There are many people who are motivated by improving the world, but empirically a whole lot more of us are motivated by getting paid. We will get paid a little if we take down a shady competitor, but the benefits are diffuse — one less competitor benefits everyone in an industry, so your benefit is diluted to the extent that you have low market share. And if you have high market share, good luck knifing one of your competitors and getting away with it.

A publicly traded stock internalizes the positive externality of completely wrecking a company that deserves to get wrecked; the short seller collects a direct and immediate benefit, as long as they’re successful in showcasing how bad the company is.

Most people agree that investigative journalism is a valuable service. Most informed observers agree that the current business model of journalism doesn’t give us as much investigative journalism as we really need. The solution awaits: in a better world, we’ll have more crooks filing S-1s — and more investigative journalists showing up to work in Maseratis.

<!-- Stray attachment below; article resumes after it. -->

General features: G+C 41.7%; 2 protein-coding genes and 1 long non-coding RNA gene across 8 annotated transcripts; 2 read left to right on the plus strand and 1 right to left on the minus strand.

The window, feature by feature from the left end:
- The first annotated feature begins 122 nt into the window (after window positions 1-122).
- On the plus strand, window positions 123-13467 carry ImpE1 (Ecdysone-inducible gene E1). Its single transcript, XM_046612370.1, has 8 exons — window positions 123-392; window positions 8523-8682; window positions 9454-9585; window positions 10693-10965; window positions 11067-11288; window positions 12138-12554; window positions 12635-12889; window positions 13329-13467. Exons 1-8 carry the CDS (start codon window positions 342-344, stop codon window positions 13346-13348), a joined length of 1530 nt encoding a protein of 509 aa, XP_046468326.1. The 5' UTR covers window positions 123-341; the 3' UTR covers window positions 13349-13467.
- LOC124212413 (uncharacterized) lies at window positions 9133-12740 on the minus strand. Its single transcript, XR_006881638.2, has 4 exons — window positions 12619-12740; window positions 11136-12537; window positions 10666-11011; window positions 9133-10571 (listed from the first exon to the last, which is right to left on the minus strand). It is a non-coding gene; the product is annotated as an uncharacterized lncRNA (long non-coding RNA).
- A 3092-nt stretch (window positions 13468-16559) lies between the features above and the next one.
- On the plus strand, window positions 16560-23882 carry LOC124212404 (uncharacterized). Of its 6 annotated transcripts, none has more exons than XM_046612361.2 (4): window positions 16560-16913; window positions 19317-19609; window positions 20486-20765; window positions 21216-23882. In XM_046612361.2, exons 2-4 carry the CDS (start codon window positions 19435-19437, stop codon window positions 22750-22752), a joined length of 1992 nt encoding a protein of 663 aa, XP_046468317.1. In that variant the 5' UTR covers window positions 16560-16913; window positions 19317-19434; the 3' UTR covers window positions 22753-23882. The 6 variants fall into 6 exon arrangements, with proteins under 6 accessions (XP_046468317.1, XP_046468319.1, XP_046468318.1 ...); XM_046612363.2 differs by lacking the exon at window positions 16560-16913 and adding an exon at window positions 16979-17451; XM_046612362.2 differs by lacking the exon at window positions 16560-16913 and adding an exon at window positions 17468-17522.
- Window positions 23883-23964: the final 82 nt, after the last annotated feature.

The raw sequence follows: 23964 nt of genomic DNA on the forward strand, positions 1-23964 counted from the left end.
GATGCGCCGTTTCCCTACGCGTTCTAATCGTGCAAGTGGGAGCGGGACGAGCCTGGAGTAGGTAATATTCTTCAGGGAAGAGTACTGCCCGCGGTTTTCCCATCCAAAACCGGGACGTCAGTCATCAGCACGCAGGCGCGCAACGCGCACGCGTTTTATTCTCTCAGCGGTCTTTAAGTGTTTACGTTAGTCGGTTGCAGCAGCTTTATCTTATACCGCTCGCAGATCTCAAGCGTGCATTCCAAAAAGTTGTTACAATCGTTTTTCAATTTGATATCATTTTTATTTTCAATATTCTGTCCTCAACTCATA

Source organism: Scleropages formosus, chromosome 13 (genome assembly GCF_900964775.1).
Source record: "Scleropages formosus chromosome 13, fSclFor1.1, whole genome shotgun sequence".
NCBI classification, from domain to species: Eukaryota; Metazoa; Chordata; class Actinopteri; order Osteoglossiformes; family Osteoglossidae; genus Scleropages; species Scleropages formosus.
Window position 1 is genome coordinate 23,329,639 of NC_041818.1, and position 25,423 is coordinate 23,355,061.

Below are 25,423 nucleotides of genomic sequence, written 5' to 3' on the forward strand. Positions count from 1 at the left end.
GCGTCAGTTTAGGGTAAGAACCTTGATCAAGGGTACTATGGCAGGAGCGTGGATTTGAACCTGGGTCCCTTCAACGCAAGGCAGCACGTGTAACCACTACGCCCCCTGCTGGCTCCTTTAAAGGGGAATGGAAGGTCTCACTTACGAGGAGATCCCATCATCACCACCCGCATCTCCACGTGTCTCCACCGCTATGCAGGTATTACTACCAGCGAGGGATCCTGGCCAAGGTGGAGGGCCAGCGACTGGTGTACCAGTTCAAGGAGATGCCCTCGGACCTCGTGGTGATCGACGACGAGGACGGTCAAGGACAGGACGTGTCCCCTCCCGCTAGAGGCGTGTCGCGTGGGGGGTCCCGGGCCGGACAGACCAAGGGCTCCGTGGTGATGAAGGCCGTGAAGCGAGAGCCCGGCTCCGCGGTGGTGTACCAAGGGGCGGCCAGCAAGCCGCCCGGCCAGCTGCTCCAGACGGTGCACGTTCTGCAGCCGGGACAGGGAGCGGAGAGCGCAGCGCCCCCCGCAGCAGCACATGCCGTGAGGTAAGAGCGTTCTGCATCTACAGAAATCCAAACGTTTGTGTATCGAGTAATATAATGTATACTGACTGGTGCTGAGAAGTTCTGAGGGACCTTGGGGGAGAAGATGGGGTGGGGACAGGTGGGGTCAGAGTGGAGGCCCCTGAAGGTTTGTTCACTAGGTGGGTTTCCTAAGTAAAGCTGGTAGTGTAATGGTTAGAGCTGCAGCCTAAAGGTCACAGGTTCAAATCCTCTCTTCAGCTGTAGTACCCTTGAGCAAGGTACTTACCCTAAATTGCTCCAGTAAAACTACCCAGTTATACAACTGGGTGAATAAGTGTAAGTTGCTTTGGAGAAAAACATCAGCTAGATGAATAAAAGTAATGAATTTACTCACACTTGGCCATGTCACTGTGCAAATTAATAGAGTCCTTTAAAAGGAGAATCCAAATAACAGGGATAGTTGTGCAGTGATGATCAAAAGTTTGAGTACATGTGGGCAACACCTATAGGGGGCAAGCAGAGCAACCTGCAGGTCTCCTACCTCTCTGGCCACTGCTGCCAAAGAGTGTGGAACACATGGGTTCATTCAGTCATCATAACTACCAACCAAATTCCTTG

Thanks to Alexey Guzey for edits.

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[1] I am, as it happens, not a MoJo fan. I’m sure they are nice people, but in general the policies they advocate are bad, bad, bad. I’m only giving them this fabulous monetization advice thanks to my conviction that they will never in a million years take it.

In the case of this private prisons article, I’m not convinced the issue is with private prisons, so much as it’s an issue that prisons are awful and prison guard unions are effective lobbyists for harsher punishments. Since private prisons house about 8% of the prison population, they’d have to be at least 10x as bad per prisoner to be as big a problem as prisons overall.

Whichever prison guard union lobbyist came up with “private prisons” as the bogeyman, rather than incarceration generally, was a PR genius who belongs in the same pantheon as the Febreze team or whichever long-forgotten insurance person realized there was a happier-sounding name for Death Insurance.